Low pay, gruelling hours, tedious work: Why Singapore’s architecture graduates are drawing up exit plans


In her case, the lack of guidance at work has also been a bugbear.

“I’m just left to make mistakes on my own, which I’m not comfortable with … My colleagues are very helpful when you ask, but everyone is too busy with their own tasks that you cannot just latch onto someone.”


Singapore Institute of Architects’ president Melvin Tan said the survey’s findings on how many planned to stay long term were “not extremely shocking”, based on observations of past cohorts, including his own.

But they were still “alarming” and allowed the institute to “put numbers to what we were sensing”, he said.

Already, some firms that are hiring again as projects restart are having difficulty filling positions, Mr Tan noted.

The graduates that CNA spoke to said friends who quit the profession ended up in fields such as the civil service, arts, UX design or interior design.

But amid Singapore’s big urban ambitions, be it greening the built environment or realising its long-term plans, more talent will be needed to fill a growing number of roles, Mr Tan said.

“If there is a significant drain and we can no longer retain even the small percentage that we’re looking at, then we are headed down a difficult road.”


Mr Tan acknowledged the challenges facing young graduates, echoing their thoughts about low wages and the lack of a fee scale.

“If you look at today’s market, the fees, unfortunately, are a fraction of what they were 20 years ago.

“Anyone who has a sense of economics knows that’s not viable, because we’ve had to suffer inflation over the years. It’s impossible that we are looking at fees that are lower, when we are doing a lot more.”

Though it cannot impose a fee scale because of competition laws, the Singapore Institute of Architects is working on a value articulation framework, which will list all the works and costs that architects undertake.

“(This) covers manpower, rental, subscriptions, software, codes, regulations, and costs of liabilities and responsibilities.

“We hope to illustrate the breadth of responsibilities and liabilities that architects take on in every project and the value we bring, so they understand better how to charge for these to create a commensurate fee structure.”

It will also help developers or clients understand why the cost is fair, he said.

He added that the statutory authority, the Board of Architects, is also looking into “trying to have conversations surrounding this issue”.

The institute is also working on an upcoming survey focused on benchmarking fees that firms are currently charging.


Mr Tan is also pushing firms to invest in their staff members, estimating that there may be about 5,000 to 6,000 architects and architectural assistants in Singapore.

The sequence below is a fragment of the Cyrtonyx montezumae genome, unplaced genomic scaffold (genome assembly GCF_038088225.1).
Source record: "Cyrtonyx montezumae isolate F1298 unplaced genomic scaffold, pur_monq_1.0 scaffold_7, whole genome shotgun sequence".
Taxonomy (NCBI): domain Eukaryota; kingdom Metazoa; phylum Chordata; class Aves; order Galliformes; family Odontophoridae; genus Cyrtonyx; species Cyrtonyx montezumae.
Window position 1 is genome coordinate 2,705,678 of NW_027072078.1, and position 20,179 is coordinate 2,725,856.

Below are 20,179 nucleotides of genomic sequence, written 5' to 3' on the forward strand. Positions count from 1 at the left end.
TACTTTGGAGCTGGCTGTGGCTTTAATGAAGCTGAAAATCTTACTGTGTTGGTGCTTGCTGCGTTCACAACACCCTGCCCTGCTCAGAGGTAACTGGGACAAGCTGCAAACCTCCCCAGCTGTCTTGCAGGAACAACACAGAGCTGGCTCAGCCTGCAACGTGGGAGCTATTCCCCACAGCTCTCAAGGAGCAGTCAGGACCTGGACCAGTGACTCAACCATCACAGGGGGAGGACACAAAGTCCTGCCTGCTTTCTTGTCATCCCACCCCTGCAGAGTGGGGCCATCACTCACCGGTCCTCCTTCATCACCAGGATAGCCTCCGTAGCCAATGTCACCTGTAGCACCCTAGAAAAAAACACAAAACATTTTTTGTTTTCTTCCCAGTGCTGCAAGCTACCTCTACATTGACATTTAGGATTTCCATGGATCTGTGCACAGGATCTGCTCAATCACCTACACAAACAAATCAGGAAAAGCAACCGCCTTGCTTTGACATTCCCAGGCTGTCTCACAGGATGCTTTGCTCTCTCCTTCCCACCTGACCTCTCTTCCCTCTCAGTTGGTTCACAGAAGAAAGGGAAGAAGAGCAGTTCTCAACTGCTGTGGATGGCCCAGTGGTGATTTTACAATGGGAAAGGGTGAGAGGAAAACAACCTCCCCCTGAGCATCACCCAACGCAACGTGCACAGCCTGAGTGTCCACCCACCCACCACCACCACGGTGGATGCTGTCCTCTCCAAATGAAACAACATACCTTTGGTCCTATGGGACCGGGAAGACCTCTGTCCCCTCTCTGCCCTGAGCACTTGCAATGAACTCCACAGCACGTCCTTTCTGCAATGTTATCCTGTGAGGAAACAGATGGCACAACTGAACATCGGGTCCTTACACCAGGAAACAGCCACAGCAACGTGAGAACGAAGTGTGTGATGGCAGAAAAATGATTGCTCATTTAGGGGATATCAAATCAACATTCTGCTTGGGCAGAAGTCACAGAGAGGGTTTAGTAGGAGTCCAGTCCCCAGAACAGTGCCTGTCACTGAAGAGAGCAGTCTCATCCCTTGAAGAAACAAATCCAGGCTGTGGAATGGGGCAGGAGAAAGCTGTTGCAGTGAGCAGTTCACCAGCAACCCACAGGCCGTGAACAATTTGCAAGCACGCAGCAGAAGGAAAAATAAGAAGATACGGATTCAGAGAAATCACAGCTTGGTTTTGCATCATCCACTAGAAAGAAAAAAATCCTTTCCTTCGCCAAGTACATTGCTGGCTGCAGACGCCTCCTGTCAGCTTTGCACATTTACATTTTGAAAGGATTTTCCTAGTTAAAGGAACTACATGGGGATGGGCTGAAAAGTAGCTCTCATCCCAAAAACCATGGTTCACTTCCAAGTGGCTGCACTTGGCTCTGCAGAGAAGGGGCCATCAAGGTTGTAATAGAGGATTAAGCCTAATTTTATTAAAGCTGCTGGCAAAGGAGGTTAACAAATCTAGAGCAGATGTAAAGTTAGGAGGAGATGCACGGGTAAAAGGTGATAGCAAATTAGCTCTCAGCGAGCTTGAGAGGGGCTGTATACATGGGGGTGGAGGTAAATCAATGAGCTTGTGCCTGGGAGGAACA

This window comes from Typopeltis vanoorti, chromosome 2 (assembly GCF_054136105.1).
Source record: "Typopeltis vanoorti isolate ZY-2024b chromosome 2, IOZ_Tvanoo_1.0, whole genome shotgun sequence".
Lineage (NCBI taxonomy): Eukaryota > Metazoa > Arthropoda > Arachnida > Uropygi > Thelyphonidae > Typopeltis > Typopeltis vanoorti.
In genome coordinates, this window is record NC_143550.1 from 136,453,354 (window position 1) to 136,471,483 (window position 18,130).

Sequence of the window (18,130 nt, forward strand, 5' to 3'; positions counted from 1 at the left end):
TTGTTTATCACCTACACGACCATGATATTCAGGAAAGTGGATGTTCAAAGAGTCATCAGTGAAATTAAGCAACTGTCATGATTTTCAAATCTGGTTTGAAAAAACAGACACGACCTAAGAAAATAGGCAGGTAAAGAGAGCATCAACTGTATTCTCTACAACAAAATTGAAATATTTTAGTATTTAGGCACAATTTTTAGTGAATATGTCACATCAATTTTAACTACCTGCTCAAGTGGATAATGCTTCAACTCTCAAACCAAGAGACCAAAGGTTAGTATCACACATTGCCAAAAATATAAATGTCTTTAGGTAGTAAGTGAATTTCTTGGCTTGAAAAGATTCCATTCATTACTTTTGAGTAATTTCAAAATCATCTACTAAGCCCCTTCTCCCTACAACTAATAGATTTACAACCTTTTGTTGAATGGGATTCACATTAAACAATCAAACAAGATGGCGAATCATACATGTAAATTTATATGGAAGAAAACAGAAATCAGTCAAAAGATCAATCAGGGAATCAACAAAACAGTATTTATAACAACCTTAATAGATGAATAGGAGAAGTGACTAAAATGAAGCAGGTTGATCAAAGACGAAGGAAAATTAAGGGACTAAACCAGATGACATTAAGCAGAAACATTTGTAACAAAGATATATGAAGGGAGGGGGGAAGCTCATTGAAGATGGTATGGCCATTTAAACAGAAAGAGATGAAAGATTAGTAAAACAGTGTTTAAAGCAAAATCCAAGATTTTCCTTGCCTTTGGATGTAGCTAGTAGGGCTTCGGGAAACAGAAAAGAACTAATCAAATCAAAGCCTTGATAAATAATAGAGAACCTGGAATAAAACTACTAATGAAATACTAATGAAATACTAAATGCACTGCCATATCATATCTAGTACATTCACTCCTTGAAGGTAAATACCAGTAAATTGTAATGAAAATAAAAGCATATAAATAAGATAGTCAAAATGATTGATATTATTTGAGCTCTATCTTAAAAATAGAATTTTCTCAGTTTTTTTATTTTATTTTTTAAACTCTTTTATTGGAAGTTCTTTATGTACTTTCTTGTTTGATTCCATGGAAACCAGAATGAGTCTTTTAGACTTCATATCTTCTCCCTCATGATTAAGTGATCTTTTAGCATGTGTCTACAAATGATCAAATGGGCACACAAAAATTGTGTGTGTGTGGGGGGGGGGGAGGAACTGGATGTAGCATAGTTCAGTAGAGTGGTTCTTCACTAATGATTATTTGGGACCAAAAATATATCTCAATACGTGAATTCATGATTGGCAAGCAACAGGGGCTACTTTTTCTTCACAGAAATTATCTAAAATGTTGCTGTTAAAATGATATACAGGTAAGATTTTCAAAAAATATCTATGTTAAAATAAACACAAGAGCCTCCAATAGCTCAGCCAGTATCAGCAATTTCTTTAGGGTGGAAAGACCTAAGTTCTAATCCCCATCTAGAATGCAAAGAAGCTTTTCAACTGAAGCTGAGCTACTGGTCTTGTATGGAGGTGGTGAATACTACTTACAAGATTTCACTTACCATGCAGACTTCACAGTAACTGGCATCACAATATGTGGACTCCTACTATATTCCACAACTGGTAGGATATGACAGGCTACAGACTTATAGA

If there are about S$15 billion worth of projects on offer every year that the industry can undertake, setting aside 1 per cent of this would allow an investment of around S$2,500 a month in each staff member, he said.

This sum can go to providing commensurate wages or investing in manpower and skill-building.

“While we cannot make this mandatory, we hope members come together to make that positive step for our future,” said Mr Tan. He added that the survey has made members sit up, sparking their interest on how to improve the situation.

Finally, a mentorship programme has been expanded to cover young graduates entering the industry.

The young architecture graduates CNA spoke to were sceptical about how effective these initiatives would be, but they also acknowledged the difficulty of solving the issues at hand.

Jessica also suggested: “(Educating) the general public is very important … Because it sets mindsets and expectations, and also sets the status of architects.”

Daniel agreed that the work deserves more recognition: “Without architects, you won’t have hospitals for doctors, officers for lawyers, factories, shopping malls, corporate businesses.”

Regardless of the current challenges, Singapore Institute for Architects’ Mr Tan is also confident about the profession’s future.

After all, architects are “supreme optimists”, he said, explaining that this is because “projects take so long to realise that if you’re not optimists, you would have already given up halfway”.

“(Architecture) is here to stay. There’s a lot of interest around architecture and everyone appreciates architecture. 

“I think the future is bright. But it’s our responsibility to ensure that we continue to invest in it for its future.”


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